|Cattedrale di Santa Maria del Fiore|
Photo credit: Jasmic
This is why: Lo Zaino Invicta, or Why Henry Will End Up in Therapy. (Short version: Italian is my second language, and I have a lot of emotional baggage around it that I'd like to pass on to my son.)
The class was well done. We sang the alphabet and counted and played Eccolo! the Italian version of Peek-a-boo!
But it was also a little stressful. My Italian was rusty. And as with any new class, Henry spent most of it clinging to me for dear life. He doesn't even know the alphabet in English, let alone Italian.
Plus, Italians, well, they do things differently. Every time Henry put something in his mouth, the teacher told him to take it out. Contrast that with Music Together, a wholly American class with a separate "wet box" for all the toys that end up in children's mouths.
The instructor wore a form-fitting black knit sheath dress and black stockings to teach a class that mainly involved sitting on the floor and hugging children with a big frog puppet. I looked at my schlumpy Gap jeans and makeup-less face in the window's reflection and was like, for the seventy-thousandth time, God, I need to lose weight and start dressing better. Good thing we took our shoes off at the door so she didn't see my Mom Clogs (which I now wear every day, in case you were wondering).
Anyway, I signed up for the class. I know that if I don't speak Italian to Henry all the time, it won't matter, because he won't learn more than a few words or phrases. But I want to try.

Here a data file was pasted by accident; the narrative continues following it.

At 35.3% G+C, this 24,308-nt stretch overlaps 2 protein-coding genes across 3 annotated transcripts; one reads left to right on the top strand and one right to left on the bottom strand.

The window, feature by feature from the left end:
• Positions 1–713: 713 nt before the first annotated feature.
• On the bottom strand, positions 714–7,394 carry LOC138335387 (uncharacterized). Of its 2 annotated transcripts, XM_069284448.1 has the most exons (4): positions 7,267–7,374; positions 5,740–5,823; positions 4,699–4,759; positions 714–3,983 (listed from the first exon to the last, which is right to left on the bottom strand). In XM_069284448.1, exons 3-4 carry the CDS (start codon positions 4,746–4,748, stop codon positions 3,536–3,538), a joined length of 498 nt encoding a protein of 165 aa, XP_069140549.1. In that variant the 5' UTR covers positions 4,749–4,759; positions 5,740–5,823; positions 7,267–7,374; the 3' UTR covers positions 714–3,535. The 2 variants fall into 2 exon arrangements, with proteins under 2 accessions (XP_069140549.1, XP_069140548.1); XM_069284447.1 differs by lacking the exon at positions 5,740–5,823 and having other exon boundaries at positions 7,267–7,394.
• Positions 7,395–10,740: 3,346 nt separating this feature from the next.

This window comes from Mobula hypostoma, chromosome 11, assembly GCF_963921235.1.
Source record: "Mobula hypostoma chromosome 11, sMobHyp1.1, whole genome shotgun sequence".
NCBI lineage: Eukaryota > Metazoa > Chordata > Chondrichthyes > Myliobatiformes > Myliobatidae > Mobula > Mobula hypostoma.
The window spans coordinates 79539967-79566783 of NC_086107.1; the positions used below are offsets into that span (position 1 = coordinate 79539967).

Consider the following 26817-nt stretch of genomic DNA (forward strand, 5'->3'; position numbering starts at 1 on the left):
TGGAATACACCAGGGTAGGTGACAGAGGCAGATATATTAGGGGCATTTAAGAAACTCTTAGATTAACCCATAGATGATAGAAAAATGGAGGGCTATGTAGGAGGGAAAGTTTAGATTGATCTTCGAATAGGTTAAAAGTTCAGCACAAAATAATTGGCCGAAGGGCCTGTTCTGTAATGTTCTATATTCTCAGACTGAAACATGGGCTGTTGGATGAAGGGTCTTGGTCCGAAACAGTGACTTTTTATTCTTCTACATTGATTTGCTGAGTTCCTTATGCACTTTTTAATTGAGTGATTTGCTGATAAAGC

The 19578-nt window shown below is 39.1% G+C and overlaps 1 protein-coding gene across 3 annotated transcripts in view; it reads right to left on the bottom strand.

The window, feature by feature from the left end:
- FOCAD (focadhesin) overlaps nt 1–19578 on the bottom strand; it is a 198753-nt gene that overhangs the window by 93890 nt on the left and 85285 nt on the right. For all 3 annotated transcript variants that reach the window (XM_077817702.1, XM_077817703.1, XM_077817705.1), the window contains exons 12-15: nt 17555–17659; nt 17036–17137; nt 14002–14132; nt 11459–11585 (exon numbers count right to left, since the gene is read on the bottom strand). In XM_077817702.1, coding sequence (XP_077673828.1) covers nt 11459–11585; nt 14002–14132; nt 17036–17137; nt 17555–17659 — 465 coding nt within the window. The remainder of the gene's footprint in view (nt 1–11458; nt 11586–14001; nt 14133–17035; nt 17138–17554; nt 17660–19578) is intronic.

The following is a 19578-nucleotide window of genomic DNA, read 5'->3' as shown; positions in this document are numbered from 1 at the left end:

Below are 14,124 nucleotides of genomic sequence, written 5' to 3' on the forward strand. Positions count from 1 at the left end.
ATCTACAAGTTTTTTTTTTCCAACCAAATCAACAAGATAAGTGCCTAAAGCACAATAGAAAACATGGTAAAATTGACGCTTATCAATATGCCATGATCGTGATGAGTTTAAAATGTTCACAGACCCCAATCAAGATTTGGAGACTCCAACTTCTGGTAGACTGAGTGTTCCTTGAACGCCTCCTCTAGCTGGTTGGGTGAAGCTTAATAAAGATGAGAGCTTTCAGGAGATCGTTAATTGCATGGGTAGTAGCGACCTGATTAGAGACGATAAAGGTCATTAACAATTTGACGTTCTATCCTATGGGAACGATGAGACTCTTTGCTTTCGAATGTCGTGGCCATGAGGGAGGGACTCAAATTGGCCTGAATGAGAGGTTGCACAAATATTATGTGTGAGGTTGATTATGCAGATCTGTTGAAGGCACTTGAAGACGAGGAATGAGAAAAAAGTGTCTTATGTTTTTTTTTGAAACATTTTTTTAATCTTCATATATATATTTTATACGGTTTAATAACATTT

Here's the part of the story that deserves the "Are You Kidding" label.
After class I slipped my Mom Clogs back on and bundled Henry up in my super awesome Ergo Baby Papoose Coat that I bought on clearance. I have the warmer winter version, and you can wear the baby on your chest or back. Here's what it looks like. See the little head sticking out? So cute! >>
On my way out, I called a friend to see if she was free for lunch. She wasn't, but we chatted for a few minutes. I thought about reaching into my bag for Henry's hat, but the subway was right outside the door to Centro Raccontami, it wasn't that cold and were only going to be five minutes. (I can't believe I am justifying myself.)
My friend was updating me on some health issues when I saw a man, maybe 60 years old, walking toward me and gesturing with a serious look on his face.
I narrowed my eyes in the universal silent communication of "What?" Was there a Tyrannosaurus behind me getting ready to chomp my head off? Why else would you be interrupting my phone call, complete stranger?
"Hat," he said, gesturing again, a bit more frantically. "Put a hat on the baby, it's cold out."
I. Almost. Lost. My. Mind.
"Really?" I said, turning to follow him down the street, like the hot-headed lunatic that I am. "Really? Is it cold out? I couldn't tell. Do you think I should put a hat on him? I wasn't sure. Thanks for letting me know," I yelled after him as he continued to walk away.
Excuse me, complete stranger, but did you carry this child in your uterus for nine months? No? Is that because he's not yours? Or because you don't even have a fucking uterus? Did you carry his nearly 20 pounds strapped to your chest inside a parka made for the Arctic Circle, for an hour from the ass-end of Brooklyn to the Flatiron District, sweating and late and trying not to trip down the subway stairs and kill yourself and him?
Are you me?
Then, for the love of all that is holy, MIND YOUR OWN BUSINESS.
What is it with people?
I had to ditch my terrible commenting system, but I didn't want to lose the comments, so here they are: